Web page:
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James Fackrell, Sr.

Question: Where did the James Fackrell, Sr. family settle after emigrating to Utah in 1848?

Answer: James Fackrell, son of John and Joanna Bradford Fackrell, was born at North Petherton, Somersetshire, England, February 2, 1787, and was the third child in his parents’ family of six children. All that is known about his young manhood is that he was a sailor, and that he and his younger brother, Richard, were the only members of his family who emigrated to America. Their first residence was in the state of New York.

When James was about thirty-two years of age, he married Amy Crumb, the twenty-year old daughter of Joseph and Prudence Lamphear Crumb. Amy, born 14 September 1799, was the seventh child in the family of nine children. James and Amy Crumb Fackrell were the parents of five children, three boys and two girls.

In 1837 James Fackrell moved his family to the state of Michigan and settled in Bertrand, Barren County, and there lived and prospered until the year 1845.

About 1838 their son David, then eighteen years old, ran away from home and went to Wisconsin to live. On 28 August 1845, their son Joseph married Clarissa Dempsey leaving the family with but one son, James, Jr. This son was now about sixteen years old and had become interested in religious affairs. At this time, two Mormon missionaries from Nauvoo came to their community and held meetings. James, Jr. attended these meetings and became convinced that their doctrine was scriptural. His parents were very much opposed to the Mormons and refused to attend the meetings.

The son James, Jr, attended, and “the more he heard, the better he liked their teachings,” and he was desirous that his parents should hear them. He invited the two missionaries, Elder Richard Sprague and an Elder Phelps, to go home with him. After services, he took the elders home with him and introduced them to his parents. Before the missionaries left the home, they convinced the parents of the truthfulness of their doctrines. In a short time James Sr., and his wife Amy, and their daughter Lucy, were baptized into The Church of Jesus Christ of Latter-Day-Saints.

Shortly after this time, news of the martyrdom of the Prophet, Joseph Smith, and his brother Hyrum, the Patriarch, reached the Saints of this place. Also, the message was received from the Twelve Apostles, who had taken command of the affairs of the Church, for all Saints scattered abroad, to gather to Nauvoo and prepare to move west.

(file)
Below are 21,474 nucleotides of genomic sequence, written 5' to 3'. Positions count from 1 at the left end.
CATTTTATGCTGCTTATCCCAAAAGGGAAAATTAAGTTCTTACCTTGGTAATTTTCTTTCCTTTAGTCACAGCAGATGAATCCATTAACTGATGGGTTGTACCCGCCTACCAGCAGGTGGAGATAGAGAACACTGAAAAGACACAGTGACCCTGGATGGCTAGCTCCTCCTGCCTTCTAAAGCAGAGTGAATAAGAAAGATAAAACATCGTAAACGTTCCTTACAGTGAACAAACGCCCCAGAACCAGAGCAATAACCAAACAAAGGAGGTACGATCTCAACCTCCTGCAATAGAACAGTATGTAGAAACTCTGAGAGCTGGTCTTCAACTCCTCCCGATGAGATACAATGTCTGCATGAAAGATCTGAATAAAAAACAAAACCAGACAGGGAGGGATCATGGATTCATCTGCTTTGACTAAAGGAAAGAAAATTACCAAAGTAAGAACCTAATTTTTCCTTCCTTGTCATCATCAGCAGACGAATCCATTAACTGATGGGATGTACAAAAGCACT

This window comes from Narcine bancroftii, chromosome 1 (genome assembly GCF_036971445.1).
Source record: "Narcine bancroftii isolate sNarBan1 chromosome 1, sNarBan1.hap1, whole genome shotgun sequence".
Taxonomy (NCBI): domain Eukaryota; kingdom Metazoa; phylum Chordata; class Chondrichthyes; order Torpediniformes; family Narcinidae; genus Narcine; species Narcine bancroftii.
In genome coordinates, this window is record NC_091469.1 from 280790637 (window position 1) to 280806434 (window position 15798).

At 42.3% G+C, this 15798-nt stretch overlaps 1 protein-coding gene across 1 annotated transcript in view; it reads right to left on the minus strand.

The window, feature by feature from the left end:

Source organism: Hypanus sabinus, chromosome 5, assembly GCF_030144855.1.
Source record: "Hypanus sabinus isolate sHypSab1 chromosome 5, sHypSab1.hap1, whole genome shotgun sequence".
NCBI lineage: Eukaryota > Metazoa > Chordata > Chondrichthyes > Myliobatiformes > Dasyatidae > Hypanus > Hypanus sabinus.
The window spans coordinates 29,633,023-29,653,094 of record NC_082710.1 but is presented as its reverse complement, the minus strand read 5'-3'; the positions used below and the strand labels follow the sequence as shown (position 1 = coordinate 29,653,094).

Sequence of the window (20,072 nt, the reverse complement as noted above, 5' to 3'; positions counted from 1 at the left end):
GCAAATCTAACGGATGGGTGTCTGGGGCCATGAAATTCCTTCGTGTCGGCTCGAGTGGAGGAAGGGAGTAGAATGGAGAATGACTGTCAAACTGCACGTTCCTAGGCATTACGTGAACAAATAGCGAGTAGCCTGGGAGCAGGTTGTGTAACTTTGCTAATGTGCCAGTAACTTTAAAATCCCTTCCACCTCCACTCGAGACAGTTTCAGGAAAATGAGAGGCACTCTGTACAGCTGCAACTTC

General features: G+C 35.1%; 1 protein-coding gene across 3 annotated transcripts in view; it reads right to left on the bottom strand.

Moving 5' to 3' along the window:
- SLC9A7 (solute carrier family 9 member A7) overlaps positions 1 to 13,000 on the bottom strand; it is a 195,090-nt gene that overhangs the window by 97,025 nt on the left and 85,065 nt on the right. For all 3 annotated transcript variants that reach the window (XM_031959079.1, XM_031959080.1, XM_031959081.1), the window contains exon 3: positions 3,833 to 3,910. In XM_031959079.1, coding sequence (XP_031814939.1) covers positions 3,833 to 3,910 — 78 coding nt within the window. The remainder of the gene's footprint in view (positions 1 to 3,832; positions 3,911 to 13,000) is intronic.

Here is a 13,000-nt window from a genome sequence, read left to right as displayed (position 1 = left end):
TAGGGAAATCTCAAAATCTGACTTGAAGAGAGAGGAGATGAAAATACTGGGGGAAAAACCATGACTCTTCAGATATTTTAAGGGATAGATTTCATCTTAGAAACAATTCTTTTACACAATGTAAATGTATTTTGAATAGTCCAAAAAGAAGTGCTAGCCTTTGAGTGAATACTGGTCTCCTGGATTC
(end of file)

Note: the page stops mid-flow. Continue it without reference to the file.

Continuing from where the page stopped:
Following this advice, James Sr. sold his farm at a sacrifice of about one-half its value and started to Nauvoo. They left their son, Joseph, and his wife, who at the time did not wish to be associated with the Mormons, in Michigan. James, Sr., and Amy arrived in Nauvoo the last of March 1846. Their stay at Nauvoo was very short, because of the persecution and hardships inflicted upon the Saints. They stayed in Nauvoo just three weeks and then started for the West. They knew not where they were going, but they cast their lot with the Saints. When they reached Council Bluffs, their daughter, Lucy, passed away on 20 June 1846. This was a severe trial for her family. She was a lovely girl of twenty years of age.

James and his son, James, Jr., built a log cabin in which to move his family. They also went out onto the prairie and cut wild hay for their cattle. The son took a team and went down to Missouri and secured work. For this work he was paid in provisions which amount was enough to last them through winter. He returned to Council Bluffs in the spring of 1847 and found the Saints prepared to go west. The Fackrells were not prepared to take this long journey. They planted a small crop, and again James, Jr. with his sister, Betsy Jane, went to Savannah, Missouri by team where they both secured work. Betsy found work spinning and James, Jr. secured employment with his team. They were gone about six weeks and returned to their parents loaded with provisions.